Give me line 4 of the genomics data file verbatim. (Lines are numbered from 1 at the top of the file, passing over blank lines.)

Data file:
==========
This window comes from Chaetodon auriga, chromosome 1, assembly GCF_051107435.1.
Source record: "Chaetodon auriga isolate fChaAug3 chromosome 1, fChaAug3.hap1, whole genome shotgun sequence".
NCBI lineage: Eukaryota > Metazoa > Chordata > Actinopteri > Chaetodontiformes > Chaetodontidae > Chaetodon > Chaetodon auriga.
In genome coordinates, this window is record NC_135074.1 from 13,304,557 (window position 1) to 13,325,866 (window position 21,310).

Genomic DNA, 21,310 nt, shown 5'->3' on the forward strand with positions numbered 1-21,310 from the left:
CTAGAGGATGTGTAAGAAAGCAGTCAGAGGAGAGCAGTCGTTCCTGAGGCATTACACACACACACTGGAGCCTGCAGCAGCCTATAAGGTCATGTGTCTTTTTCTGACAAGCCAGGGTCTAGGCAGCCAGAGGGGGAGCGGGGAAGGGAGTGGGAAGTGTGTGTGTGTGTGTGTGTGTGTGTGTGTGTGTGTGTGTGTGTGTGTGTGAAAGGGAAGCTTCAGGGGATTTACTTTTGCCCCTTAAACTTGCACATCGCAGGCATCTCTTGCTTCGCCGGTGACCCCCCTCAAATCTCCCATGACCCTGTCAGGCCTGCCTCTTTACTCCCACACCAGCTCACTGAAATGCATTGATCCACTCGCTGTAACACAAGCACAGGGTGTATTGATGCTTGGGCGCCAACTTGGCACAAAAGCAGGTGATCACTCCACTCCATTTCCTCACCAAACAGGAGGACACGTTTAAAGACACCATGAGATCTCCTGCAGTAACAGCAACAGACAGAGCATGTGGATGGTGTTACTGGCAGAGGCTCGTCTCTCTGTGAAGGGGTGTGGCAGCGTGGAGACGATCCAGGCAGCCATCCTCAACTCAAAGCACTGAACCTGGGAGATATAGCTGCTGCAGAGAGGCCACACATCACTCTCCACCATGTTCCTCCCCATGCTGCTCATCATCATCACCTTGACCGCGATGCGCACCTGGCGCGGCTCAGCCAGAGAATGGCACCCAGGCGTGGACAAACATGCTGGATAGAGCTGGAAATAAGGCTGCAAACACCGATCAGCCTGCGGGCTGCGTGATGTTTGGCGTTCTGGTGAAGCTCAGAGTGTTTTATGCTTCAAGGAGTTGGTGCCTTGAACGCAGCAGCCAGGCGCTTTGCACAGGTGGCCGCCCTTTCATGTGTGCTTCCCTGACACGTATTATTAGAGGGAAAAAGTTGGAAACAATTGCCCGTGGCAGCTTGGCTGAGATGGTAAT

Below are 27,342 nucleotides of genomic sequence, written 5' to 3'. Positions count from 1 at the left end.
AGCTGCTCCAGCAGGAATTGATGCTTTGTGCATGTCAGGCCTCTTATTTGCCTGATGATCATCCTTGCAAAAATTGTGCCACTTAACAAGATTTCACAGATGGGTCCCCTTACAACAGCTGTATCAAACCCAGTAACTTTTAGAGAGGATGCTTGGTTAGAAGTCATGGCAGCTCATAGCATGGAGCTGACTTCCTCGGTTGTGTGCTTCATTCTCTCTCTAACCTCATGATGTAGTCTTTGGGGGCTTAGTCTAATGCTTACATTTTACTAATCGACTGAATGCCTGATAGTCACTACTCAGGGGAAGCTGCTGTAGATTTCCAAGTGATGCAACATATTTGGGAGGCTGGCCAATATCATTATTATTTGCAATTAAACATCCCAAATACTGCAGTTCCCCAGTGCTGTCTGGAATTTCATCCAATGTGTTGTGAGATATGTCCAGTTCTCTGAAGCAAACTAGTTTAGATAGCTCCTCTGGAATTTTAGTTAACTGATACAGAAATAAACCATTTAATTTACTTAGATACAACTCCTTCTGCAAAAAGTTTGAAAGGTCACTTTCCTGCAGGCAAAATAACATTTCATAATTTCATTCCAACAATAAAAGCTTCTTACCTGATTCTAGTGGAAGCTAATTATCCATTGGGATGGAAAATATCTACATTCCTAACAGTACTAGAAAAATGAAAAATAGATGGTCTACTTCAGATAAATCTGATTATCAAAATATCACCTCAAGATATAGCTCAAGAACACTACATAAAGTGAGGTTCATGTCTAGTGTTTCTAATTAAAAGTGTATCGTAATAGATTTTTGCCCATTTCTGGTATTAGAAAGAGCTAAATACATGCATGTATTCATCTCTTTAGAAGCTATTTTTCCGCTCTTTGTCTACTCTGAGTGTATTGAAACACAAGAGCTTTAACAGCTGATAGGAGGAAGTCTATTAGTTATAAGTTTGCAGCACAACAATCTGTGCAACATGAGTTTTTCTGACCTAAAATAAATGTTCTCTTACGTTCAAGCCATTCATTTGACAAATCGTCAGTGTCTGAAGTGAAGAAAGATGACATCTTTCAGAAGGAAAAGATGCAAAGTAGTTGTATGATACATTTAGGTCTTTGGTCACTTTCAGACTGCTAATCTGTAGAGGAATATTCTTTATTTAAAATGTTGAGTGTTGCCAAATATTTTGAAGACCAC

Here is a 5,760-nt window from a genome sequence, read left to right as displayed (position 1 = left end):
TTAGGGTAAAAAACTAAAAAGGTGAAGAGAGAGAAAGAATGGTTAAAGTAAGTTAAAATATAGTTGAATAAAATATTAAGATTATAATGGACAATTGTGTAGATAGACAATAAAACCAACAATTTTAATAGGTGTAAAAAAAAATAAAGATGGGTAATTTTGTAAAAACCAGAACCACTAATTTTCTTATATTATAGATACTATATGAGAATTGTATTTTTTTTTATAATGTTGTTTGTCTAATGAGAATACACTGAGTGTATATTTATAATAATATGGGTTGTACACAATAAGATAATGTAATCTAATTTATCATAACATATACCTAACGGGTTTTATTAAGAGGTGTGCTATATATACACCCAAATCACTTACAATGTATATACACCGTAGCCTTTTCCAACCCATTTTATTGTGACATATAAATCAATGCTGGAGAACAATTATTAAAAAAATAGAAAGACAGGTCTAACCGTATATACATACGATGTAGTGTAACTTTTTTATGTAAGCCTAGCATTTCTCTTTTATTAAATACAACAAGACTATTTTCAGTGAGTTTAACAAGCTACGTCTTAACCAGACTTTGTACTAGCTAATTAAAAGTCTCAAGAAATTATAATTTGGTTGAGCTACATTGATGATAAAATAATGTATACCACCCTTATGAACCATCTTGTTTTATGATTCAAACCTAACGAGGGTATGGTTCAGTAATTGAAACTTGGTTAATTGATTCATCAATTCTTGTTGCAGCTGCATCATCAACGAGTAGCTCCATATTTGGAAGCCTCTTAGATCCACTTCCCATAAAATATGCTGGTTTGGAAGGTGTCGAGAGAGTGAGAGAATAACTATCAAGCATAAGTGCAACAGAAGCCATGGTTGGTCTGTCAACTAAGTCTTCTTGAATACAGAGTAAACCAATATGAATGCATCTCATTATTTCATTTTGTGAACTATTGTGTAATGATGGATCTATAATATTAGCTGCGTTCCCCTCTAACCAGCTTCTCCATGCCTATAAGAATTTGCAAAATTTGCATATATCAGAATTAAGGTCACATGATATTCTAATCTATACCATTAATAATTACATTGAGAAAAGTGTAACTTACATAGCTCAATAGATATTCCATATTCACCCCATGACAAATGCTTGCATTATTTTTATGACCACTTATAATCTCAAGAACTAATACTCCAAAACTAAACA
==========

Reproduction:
In genome coordinates, this window is record NC_135074.1 from 13,304,557 (window position 1) to 13,325,866 (window position 21,310).